Two unofficial reports suggest that Amazon's forthcoming Kindle Fire tablet will sell very well at $199, but the cost of components may mean that Amazon will make little if any profit on the hardware. However, this was predicted. Amazon already sells Kindle e-readers at close to break-even or less, making up the difference in increased sales of ebooks and other products.
American research firm eDataSource was first off the mark with a press release estimating that "sales of Amazon's new Kindle Fire reached 95,000 units during the first day that the device was made available through Amazon's website." This was almost four times its estimate of 25,000 sales of the other three new Kindles announced at the same time.
These estimates are based on "purchase receipts received by email" from "eDataSource's panel of 800,000 inboxes", according to chief executive Carter Nicholas. "Within hours we can get a read on hot product launches based on sales from leading eCommerce websites," he said.
Further unconfirmed evidence appeared earlier today. In Leaked Sales Numbers Suggest Amazon Kindle Fire On Track To Outsell iPad [Exclusive] , the Cult of Android blog said: "A verified source within the Seattle based online retail giant has provided Cult of Android with exclusive screenshots of Amazon’s internal inventory management system Alaska (Availability Lookup and SKU Aggregator). These leaked shoots show that orders for Amazon’s Android-based tablet are racking up at an average rate of over 2,000 units per hour, or over 50,000 per day."
"Those numbers make the Kindle Fire’s launch likely to be the biggest tablet launch in history, beating both the iPad and iPad 2 in first month sales."
The Cult of Android's blog post added: "Despite selling for up to $100 less, the 6-inch Kindle Touch is being outsold by the Kindle Fire at a rate of ten to one, and has only racked up about 20,000 pre-orders to date. The numbers for the $149 Kindle Touch 3G are even worse: only a few more than 12,000 people have ordered one so far."
The price is right
The Kindle Fire is attractive partly because it's half the price of an Apple iPad 2 or the RIM BlackBerry PlayBook, which is a similar 7-inch tablet. Research company IHS iSuppli has performed what it calls a "preliminary virtual teardown" of the Kindle Fire -- it doesn't have a real one to take apart -- and put the "bill of materials (BOM) cost at $191.65. With the addition of manufacturing expenses, the total cost to produce the Kindle Fire rises to $209.63", says iSuppli.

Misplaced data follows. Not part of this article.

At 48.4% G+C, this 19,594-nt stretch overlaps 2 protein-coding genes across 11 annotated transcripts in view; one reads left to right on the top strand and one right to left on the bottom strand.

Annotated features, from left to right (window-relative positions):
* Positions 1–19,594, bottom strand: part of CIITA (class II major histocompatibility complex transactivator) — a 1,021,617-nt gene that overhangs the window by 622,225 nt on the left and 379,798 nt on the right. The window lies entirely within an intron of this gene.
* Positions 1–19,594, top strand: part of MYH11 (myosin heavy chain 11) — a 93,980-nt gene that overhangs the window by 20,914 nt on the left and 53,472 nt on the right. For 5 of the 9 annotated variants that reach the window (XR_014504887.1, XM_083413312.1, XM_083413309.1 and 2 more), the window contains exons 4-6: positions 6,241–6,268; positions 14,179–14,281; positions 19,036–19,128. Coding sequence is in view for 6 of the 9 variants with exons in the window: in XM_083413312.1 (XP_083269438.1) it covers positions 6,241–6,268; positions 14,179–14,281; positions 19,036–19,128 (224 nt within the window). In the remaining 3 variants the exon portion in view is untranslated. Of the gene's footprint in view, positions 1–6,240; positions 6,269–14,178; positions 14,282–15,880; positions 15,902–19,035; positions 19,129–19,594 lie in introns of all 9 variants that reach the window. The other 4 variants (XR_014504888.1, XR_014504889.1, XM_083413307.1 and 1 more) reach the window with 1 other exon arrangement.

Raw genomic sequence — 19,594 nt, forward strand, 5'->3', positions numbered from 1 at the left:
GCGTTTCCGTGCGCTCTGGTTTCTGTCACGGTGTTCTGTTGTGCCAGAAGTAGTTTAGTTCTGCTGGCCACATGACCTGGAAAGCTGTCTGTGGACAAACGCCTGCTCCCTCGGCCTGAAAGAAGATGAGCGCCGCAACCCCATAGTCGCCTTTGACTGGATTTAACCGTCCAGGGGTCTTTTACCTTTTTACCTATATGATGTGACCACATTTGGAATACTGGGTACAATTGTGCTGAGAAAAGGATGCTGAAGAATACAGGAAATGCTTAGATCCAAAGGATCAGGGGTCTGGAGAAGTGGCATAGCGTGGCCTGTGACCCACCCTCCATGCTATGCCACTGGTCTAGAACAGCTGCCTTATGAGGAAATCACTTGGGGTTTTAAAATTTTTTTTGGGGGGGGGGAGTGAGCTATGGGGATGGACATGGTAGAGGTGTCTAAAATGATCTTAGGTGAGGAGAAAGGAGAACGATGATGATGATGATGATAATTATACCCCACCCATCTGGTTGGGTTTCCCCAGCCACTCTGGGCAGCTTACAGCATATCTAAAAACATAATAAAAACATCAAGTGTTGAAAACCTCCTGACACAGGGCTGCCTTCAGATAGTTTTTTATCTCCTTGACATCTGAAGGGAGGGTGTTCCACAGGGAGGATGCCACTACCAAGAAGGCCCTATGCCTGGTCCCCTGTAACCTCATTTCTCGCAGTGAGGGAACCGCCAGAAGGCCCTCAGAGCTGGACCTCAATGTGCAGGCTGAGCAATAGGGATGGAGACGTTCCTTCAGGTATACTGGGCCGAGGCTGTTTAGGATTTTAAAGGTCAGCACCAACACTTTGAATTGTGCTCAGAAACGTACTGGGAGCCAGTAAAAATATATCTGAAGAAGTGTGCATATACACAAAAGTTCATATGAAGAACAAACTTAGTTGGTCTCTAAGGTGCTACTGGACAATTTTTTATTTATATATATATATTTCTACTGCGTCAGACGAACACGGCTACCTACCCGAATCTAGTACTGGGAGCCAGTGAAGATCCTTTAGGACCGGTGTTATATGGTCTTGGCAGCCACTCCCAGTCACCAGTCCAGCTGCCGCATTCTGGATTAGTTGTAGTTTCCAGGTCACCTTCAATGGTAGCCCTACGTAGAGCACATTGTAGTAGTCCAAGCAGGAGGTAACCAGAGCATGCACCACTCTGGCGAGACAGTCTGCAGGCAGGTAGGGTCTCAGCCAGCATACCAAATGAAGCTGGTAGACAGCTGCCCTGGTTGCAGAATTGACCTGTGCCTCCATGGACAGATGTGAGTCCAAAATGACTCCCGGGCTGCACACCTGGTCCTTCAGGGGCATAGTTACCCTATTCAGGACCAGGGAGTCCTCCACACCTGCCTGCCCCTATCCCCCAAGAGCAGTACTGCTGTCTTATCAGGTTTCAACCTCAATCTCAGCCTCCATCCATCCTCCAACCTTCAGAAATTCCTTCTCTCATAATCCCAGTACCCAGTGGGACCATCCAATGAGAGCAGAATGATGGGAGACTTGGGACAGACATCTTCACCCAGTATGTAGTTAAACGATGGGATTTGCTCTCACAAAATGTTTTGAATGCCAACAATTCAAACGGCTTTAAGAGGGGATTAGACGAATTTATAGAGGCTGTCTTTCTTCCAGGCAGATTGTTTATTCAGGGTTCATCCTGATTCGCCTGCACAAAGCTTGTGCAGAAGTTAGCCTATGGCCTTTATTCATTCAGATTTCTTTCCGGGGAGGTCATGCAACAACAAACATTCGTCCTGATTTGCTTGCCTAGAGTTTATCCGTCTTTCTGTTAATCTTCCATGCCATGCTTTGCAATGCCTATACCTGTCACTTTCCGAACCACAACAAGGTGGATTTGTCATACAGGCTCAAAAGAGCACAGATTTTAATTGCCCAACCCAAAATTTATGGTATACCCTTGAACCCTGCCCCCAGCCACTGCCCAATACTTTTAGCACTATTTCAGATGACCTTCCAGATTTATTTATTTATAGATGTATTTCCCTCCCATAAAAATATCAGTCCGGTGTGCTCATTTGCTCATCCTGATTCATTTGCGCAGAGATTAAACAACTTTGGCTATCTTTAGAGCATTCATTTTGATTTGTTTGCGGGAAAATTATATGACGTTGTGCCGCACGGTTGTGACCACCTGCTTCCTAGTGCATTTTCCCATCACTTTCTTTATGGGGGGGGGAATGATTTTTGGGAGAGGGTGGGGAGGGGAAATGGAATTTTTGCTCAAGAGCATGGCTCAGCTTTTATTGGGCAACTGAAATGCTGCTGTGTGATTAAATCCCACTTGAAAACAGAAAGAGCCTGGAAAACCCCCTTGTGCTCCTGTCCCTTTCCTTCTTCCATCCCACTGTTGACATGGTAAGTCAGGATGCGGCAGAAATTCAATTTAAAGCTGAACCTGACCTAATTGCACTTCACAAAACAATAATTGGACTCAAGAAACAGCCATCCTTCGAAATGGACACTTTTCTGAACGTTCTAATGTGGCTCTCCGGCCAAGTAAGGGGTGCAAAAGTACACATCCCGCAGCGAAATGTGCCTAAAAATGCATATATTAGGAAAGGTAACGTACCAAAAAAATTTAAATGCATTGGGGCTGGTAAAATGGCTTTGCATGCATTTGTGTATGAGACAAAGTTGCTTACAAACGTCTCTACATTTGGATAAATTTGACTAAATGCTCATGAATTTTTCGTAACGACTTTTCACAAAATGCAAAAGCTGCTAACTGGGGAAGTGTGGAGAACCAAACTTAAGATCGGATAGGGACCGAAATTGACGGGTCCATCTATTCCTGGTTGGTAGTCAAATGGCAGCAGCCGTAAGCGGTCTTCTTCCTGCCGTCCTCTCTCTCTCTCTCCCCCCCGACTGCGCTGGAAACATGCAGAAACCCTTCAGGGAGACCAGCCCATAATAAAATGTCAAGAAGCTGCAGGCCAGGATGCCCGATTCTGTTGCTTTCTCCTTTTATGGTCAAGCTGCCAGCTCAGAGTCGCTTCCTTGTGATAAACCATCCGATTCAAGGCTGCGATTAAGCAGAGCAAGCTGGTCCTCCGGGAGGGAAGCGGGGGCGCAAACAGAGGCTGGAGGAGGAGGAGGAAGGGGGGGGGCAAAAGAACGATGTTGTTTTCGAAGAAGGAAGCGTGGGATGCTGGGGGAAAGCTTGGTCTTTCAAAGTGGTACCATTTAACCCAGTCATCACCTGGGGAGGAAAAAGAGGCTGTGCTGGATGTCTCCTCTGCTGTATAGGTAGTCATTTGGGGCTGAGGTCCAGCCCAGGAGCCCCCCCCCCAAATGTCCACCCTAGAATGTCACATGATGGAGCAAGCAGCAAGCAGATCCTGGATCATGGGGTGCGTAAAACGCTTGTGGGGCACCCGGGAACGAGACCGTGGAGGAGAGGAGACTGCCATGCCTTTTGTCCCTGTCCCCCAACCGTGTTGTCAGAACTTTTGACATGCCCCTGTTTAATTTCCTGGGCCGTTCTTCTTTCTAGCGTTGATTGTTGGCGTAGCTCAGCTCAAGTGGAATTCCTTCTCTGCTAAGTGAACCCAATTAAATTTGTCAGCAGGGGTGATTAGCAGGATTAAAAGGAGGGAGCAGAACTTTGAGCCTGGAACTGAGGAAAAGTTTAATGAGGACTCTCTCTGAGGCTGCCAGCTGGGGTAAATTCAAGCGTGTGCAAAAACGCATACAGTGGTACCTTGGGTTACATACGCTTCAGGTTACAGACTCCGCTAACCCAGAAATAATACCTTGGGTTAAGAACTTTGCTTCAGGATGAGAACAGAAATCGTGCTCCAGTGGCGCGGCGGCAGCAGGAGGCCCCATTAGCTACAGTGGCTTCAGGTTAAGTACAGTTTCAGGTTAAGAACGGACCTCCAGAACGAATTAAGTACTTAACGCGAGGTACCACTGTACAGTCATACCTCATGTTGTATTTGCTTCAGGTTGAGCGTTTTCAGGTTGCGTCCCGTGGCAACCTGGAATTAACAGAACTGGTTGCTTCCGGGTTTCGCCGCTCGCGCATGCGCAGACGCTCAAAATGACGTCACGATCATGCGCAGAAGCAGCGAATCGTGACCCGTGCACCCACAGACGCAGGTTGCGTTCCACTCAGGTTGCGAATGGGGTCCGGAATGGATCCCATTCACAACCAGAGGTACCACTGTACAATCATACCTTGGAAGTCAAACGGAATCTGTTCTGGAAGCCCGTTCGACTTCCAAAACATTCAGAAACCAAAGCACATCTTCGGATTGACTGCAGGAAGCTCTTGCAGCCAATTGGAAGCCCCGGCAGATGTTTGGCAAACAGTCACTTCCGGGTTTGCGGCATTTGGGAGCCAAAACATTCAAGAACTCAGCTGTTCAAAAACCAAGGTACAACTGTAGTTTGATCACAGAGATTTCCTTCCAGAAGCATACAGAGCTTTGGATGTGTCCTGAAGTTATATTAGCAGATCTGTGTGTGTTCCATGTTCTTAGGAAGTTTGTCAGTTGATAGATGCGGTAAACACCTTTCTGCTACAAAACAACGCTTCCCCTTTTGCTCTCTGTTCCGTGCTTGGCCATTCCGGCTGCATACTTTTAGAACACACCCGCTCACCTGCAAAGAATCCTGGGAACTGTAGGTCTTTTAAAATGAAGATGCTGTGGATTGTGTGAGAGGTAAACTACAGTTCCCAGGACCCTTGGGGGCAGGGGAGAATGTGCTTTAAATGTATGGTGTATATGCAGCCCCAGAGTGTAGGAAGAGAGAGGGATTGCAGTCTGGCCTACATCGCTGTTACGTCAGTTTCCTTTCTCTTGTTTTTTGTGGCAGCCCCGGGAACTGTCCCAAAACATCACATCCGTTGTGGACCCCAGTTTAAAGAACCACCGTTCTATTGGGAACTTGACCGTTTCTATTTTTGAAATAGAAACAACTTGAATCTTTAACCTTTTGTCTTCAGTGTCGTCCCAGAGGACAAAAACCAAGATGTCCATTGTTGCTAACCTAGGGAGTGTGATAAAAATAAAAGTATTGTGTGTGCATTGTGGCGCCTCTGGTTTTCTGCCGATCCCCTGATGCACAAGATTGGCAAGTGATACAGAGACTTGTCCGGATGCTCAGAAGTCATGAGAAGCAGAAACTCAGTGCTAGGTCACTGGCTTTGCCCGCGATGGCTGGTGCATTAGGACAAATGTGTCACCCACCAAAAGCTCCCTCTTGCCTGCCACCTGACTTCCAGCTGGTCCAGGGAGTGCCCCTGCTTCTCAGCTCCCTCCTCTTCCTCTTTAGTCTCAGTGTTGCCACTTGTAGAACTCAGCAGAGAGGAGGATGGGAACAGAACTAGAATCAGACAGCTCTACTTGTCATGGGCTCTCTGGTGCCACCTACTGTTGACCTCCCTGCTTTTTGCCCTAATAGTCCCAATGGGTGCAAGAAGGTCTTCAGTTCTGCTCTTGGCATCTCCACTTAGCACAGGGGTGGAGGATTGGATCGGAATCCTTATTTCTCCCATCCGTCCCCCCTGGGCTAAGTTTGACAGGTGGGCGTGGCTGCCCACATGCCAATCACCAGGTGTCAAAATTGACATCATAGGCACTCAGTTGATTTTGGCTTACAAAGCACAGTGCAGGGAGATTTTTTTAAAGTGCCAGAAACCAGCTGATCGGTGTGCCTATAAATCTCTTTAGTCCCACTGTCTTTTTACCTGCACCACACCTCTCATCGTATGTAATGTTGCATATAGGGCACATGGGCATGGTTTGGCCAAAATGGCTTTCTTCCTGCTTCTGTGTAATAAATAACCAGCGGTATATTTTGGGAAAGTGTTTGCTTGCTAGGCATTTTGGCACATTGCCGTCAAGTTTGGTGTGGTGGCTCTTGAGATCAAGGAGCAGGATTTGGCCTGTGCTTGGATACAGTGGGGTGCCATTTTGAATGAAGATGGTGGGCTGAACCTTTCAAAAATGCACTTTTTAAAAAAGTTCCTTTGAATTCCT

Presumably the number has been heavily influenced by the PlayBook, which we know is made by the same Taiwanese contract manufacturer, Quanta.
Amazon stands to make about $10 in profit on each Kindle Fire sale, including content and accessories. However, the payback will come not just from sales of ebooks, TV programmes, movies, apps, games and other digital content but from sales of physical products. iSuppli says:
"The importance of this strategy cannot be underestimated. So far, no retailer has managed to create an umbilical link between digital content and a more conventional retail environment. With Kindle, Amazon has created the most convincing attempt at this yet, and it is doing so by using established retail tactics: deploying content to get shoppers in the door, and then selling them all sorts of other goods. This is exactly how Wal-Mart, Target and others use a similar weapon -- in their case, DVDs. If doing this means that Amazon must take a loss on the sales of digital content and tablet hardware, it will be well worth it in the end."
Amazon is extremely unlikely to confirm any of this speculation. It has remained extremely secretive about its earlier Kindle e-readers. It hasn't provided any numbers to support its claim that the third-generation Kindle was Amazon's best selling product of all time worldwide.
However, Kindles rapidly occupied the top 12 spots in the Amazon.com Best Sellers in Electronics list, with the Kindle Fire being followed by the new ad-supported $79 Kindle (not available in the UK). The $99 Kindle Touch took third place with and the $149 Kindle Touch 3G in fourth.
If current orders turn into regular sales, Amazon could certainly ship 20 million Kindles a year. This would put it in a very comfortable second place in the e-reader/tablet market behind Apple's iPad.